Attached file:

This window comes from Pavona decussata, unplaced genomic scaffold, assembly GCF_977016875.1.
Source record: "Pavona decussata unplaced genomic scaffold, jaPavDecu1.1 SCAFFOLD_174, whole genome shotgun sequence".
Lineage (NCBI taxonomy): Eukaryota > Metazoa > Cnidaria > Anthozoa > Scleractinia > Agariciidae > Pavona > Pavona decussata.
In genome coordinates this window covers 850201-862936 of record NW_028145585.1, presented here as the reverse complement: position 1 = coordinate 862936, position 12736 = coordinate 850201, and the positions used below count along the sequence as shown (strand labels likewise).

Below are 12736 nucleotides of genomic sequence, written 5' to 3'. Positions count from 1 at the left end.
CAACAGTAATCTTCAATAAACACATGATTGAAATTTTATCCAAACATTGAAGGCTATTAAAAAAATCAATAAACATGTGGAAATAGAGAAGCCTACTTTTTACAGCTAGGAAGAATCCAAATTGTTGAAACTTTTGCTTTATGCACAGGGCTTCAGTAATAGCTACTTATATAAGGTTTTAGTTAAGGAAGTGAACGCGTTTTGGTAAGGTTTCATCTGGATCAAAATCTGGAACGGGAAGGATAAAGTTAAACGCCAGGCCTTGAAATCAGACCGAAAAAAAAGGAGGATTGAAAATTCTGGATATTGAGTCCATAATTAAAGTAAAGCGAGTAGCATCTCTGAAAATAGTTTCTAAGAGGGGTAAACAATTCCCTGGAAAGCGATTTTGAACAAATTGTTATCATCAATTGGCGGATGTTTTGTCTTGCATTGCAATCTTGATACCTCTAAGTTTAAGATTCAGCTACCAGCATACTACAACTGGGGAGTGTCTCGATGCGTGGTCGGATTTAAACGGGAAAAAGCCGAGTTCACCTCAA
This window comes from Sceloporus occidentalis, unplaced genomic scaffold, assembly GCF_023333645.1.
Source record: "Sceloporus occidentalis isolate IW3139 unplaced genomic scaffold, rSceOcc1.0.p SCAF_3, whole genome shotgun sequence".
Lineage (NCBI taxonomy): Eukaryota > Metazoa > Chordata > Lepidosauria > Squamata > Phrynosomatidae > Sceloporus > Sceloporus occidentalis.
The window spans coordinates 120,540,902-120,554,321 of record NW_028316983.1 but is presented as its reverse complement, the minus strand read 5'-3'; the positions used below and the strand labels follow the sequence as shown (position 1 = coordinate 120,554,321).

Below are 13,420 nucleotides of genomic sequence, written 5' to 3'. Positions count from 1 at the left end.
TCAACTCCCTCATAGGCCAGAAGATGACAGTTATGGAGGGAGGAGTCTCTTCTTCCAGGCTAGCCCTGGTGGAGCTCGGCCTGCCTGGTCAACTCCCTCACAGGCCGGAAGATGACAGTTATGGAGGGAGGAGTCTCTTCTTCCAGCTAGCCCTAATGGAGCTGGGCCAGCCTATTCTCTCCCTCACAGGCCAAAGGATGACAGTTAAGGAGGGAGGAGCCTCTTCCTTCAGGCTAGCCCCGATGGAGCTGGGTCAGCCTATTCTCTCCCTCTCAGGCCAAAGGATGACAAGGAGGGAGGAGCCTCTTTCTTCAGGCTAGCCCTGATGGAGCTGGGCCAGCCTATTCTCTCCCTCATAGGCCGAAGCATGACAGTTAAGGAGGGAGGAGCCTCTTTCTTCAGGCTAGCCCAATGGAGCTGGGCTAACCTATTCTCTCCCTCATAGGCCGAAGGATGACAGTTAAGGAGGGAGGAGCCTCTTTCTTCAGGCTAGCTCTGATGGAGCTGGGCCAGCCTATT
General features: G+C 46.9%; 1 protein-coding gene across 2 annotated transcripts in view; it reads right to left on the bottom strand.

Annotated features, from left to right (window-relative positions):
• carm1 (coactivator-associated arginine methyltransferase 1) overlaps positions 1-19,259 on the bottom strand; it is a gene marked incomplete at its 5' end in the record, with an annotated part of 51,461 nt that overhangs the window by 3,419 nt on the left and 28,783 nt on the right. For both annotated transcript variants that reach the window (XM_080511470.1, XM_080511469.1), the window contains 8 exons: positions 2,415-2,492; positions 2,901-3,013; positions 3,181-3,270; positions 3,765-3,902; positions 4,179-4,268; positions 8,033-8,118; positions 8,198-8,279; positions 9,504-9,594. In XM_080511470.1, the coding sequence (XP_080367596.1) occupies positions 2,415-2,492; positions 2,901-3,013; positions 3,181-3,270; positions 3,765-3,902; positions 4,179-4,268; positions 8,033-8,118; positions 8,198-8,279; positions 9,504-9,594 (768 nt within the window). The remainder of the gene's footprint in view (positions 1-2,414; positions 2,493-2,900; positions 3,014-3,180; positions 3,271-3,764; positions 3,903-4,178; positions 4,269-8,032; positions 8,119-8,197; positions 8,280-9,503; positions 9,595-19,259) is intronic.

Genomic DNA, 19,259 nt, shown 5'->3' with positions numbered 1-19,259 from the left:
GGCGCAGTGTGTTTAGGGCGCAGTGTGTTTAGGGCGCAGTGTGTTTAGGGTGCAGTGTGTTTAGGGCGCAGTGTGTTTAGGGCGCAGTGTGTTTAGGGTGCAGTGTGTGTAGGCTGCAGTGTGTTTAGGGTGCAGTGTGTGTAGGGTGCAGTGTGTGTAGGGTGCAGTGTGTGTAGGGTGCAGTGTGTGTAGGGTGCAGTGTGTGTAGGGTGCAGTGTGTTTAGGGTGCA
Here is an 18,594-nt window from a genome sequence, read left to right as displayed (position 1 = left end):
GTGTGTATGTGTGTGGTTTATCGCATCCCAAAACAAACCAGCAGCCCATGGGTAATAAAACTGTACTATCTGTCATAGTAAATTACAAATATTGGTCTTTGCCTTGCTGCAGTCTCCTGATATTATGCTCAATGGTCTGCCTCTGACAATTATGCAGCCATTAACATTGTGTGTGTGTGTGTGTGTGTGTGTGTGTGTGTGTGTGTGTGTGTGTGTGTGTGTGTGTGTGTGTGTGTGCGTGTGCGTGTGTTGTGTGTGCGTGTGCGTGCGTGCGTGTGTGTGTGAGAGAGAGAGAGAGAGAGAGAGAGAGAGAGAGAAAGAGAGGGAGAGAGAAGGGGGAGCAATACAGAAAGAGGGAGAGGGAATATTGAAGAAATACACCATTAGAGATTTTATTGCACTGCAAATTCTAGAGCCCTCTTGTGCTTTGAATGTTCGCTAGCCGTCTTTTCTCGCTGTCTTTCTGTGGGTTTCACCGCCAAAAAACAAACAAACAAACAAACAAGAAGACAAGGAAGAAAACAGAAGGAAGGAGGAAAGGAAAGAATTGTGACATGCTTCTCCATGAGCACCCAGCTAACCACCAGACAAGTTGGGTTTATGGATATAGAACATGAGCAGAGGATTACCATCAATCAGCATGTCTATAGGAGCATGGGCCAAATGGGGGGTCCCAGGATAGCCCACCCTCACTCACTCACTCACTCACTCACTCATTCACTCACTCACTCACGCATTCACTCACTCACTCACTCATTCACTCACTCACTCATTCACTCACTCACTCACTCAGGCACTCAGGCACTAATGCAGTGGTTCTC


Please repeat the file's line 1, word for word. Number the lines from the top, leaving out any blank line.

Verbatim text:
This window comes from Pavona decussata, unplaced genomic scaffold, assembly GCF_977016875.1.